Adobe hits Reader users with 23-patch 'whammy'

Fixes flaw used by attackers for past month, starts talking about sandboxing protection tech

Adobe patched 23 security vulnerabilities in its Reader PDF viewer on Tuesday, most of them critical, including one that has been exploited by hackers for at least a month or possibly much longer.

Tuesday's patch job set a record for 2010, and came close to last year's biggest update, a 29-fix collection Adobe shipped in October 2009.

In September, Adobe promised to speed up the delivery of today's patches, which were originally meant to ship next week, because attackers were already leveraging a bug in Reader's and Acrobat's font parsing.

"Adobe is hitting customers with a double whammy today," Andrew Storms, director of security operations at nCircle Security, said via e-mail. "Adobe products continue to be at the top of the target list for malware writers."

"They patched a zero-day flaw in Flash in late September, and today they are releasing their quarterly Acrobat update ahead of schedule because of another zero-day," Storms said.

Tuesday's Reader and Acrobat updates also included a patch released more than two weeks ago for Flash, Adobe's media player. Both Reader and Acrobat include code to run Flash embedded in PDF documents.

Of the 23 bugs Adobe patched, the most notable was the one revealed Sept. 7 by Mila Parkour, an independent security researcher who reported the attack after discovering rigged PDFs attached to e-mail messages.

The vulnerability and attacks received the label "David Leadbetter" after the renowned golf swing coach whose name was used in the subject line of many of those e-mails.

The Leadbetter exploit was called "scary," "clever" and "impressive" by various security researchers in September, in part because it bypassed important defensive measures that Microsoft has built into Windows, ASLR (address space layout randomization) and DEP (data execution prevention).

Most of the attacks using the Leadbetter exploit were "targeted" -- aimed at specific individuals or companies -- rather than used in massive campaigns.

The exploit also relied on a stolen digital certificate to sign some of its files, another hint at a greater-than-average level of sophistication. Chet Wisniewski, a senior security adviser at security software vendor Sophos, compared the exploit to the Stuxnet worm, which also used pilfered certificates.

Wisniewski also noted that the Leadbetter exploit's stolen certificate had signed one component of the malware in 2009, a clue that the attack code, or at least part of it, had been circulating since then.

Of the 23 vulnerabilities patched today, 20, or 87% of the total, were tagged with the phrase "could lead to code execution" by Adobe in its accompanying bulletin.

Unlike some vendors, such as Microsoft, Adobe does not assign threat ratings to bugs in its products, but "code execution" means that attackers could exploit the flaws to hijack the computer.

Microsoft assigns the "critical" label to most, though not all, of its vulnerabilities that allow code execution.

Two of the remaining 23 bugs could be used to crash Reader or Acrobat, while the final vulnerability was a Linux-only issue that could result in an attacker gaining higher levels of access to a machine.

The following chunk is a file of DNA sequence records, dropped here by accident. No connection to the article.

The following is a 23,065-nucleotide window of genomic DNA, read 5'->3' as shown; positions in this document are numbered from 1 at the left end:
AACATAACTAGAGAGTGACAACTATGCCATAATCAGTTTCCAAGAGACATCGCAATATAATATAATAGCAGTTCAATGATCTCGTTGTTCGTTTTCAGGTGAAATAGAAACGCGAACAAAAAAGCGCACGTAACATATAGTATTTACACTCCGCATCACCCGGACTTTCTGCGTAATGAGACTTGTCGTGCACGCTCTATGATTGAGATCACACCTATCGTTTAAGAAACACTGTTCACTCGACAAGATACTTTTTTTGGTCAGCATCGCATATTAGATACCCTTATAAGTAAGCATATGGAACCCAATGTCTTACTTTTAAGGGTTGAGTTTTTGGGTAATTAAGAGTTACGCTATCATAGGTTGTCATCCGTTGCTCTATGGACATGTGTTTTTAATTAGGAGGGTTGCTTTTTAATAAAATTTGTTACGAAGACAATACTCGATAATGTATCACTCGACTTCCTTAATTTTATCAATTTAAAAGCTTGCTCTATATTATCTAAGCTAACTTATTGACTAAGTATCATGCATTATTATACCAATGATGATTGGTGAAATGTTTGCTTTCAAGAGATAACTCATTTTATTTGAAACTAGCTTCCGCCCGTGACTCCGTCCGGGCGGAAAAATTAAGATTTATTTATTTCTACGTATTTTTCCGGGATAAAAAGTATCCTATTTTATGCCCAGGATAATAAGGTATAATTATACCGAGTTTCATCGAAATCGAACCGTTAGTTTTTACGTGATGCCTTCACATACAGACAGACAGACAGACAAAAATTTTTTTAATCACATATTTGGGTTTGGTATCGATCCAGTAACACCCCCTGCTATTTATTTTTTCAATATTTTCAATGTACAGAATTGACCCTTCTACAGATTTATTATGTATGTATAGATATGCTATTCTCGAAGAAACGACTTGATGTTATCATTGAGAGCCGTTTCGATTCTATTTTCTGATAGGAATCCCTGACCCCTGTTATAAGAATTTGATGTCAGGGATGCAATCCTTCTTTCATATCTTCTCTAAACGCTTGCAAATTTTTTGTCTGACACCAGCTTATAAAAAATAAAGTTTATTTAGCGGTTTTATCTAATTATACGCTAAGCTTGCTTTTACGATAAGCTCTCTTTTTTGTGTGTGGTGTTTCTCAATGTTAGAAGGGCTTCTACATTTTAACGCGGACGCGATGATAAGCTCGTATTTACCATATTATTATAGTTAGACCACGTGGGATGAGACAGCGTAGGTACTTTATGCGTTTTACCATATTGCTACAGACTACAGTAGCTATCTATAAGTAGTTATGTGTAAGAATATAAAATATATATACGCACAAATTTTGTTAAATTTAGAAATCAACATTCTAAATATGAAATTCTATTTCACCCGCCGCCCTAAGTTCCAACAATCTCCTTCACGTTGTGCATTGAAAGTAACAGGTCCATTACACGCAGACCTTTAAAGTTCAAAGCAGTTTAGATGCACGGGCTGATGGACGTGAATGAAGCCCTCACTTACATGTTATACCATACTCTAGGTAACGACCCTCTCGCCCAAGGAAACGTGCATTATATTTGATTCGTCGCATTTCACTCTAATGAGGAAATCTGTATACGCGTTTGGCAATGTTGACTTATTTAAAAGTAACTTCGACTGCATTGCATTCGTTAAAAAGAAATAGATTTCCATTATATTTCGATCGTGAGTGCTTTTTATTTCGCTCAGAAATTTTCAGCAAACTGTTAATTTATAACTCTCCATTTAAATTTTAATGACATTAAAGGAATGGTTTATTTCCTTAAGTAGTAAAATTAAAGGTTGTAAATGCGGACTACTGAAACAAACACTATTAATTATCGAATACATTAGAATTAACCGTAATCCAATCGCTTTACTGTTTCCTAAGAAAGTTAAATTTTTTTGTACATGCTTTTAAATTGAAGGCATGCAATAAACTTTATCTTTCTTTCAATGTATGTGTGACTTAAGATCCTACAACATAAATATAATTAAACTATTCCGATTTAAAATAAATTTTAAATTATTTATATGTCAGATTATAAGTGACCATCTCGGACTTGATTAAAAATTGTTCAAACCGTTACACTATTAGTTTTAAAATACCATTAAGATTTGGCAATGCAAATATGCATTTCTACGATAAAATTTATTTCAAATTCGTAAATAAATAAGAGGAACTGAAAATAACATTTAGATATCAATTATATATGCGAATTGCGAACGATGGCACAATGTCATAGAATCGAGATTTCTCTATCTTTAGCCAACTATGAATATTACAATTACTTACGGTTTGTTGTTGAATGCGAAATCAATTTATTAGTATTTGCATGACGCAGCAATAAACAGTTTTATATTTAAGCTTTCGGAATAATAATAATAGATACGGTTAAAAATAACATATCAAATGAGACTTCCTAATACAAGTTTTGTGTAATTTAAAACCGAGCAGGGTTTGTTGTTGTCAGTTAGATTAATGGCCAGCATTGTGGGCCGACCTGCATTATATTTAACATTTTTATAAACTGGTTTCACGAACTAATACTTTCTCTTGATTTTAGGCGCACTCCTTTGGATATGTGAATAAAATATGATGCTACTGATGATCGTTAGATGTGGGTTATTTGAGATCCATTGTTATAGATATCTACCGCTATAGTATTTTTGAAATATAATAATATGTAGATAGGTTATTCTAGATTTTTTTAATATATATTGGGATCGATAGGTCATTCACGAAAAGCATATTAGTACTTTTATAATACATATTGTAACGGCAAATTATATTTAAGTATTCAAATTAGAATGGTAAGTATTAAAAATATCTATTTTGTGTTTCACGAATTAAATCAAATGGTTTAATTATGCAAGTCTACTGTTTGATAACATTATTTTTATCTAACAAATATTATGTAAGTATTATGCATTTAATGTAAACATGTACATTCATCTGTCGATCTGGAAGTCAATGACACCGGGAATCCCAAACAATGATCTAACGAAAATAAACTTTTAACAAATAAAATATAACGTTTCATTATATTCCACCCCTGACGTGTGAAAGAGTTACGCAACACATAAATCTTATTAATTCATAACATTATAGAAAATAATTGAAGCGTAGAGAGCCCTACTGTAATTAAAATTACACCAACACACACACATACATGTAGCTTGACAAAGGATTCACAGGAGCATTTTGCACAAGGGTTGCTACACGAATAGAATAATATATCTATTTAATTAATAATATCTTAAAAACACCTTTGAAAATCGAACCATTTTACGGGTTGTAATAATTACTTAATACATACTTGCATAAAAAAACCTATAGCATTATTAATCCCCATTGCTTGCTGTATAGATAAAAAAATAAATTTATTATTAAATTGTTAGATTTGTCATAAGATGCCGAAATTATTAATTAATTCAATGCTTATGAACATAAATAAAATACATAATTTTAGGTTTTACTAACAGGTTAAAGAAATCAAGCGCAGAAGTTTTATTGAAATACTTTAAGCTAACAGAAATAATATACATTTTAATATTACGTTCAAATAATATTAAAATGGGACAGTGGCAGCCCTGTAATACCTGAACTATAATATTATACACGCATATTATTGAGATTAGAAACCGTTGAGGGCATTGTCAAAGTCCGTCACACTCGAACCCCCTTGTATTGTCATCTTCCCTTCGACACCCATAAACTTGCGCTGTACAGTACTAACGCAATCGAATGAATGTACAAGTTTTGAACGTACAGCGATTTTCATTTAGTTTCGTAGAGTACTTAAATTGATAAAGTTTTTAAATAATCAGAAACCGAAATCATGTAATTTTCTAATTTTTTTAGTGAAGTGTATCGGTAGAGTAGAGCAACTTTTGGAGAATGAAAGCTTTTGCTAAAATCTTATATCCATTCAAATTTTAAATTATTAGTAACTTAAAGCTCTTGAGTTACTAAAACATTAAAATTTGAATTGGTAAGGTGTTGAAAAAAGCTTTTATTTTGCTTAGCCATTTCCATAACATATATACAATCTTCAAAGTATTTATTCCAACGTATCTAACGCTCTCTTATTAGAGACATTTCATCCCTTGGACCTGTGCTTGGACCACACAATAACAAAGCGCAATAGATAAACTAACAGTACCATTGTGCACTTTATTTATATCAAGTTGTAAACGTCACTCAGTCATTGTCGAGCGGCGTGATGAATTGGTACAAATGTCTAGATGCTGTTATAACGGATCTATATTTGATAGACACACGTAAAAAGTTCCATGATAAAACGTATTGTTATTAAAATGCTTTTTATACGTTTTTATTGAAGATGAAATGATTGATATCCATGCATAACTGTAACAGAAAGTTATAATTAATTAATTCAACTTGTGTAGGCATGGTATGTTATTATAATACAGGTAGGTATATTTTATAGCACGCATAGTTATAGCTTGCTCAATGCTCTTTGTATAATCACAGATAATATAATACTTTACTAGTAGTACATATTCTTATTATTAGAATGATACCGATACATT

Nine of the 23 bugs were reported to Adobe by security engineers who work for Google -- Tavis Ormandy was credited with eight of those -- while three others were handed to Adobe by HP TippingPoint's Zero Day Initiative bug bounty program.

Also today, Adobe kicked off a series of technical blog posts about the "sandboxing" technology the company intends to add to the Windows version of Reader sometime this year.

Called "Protected Mode" by Adobe, the technology is designed to isolate processes from one another and the rest of the machine, preventing or hindering malware from escaping an application to wreak havoc or infect the computer.

Microsoft uses a similar technology in its Internet Explorer 7 (IE7), IE8 and IE9 browsers on Windows Vista and Windows 7; Google also relies on sandboxing to stymie attacks directed at or through the Chrome browser.

Adobe also announced that it will demonstrate Protected Mode later this month at its Adobe MAX 2010, which is slated to run Oct. 23-27 in Los Angeles.

A company spokeswoman said that the MAX 2010 session had been planned some time ago, and cautioned against reading anything into its appearance on the schedule today. She also declined to name the release date for the debut of sandboxing in Reader.

"The sandbox feature that Adobe has promised can't come a minute too soon," Storms said. "We have to hope Adobe has more strategic security initiatives up their collective sleeves, because right now they are struggling just to keep up with attackers."

Adobe Reader and Acrobat for Windows, Mac and Linux can be downloaded using the links included in Tuesday's advisory. Alternately, users can call up the programs' built-in update mechanisms to grab the new versions.

Gregg Keizer covers Microsoft, security issues, Apple, Web browsers and general technology breaking news for Computerworld. Follow Gregg on Twitter at  @gkeizer or subscribe to Gregg's RSS feed . His e-mail address is gkeizer@computerworld.com.

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